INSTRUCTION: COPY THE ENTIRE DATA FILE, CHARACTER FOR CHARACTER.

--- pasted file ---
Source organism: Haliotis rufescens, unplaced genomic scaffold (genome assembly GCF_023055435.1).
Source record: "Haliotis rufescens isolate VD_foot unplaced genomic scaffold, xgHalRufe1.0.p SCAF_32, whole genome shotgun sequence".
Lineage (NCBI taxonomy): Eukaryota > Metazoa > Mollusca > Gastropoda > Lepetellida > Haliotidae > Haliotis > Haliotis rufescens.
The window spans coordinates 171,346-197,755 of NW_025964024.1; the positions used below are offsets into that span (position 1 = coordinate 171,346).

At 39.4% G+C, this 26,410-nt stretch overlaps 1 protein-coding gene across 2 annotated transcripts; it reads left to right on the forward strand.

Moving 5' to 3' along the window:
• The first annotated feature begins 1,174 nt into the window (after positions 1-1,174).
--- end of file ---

Source organism: Haliotis rufescens, unplaced genomic scaffold (genome assembly GCF_023055435.1).
Source record: "Haliotis rufescens isolate VD_foot unplaced genomic scaffold, xgHalRufe1.0.p SCAF_32, whole genome shotgun sequence".
Lineage (NCBI taxonomy): Eukaryota > Metazoa > Mollusca > Gastropoda > Lepetellida > Haliotidae > Haliotis > Haliotis rufescens.
The window spans coordinates 171,346-197,755 of NW_025964024.1; the positions used below are offsets into that span (position 1 = coordinate 171,346).

At 39.4% G+C, this 26,410-nt stretch overlaps 1 protein-coding gene across 2 annotated transcripts; it reads left to right on the forward strand.

Moving 5' to 3' along the window:
• The first annotated feature begins 1,174 nt into the window (after positions 1-1,174).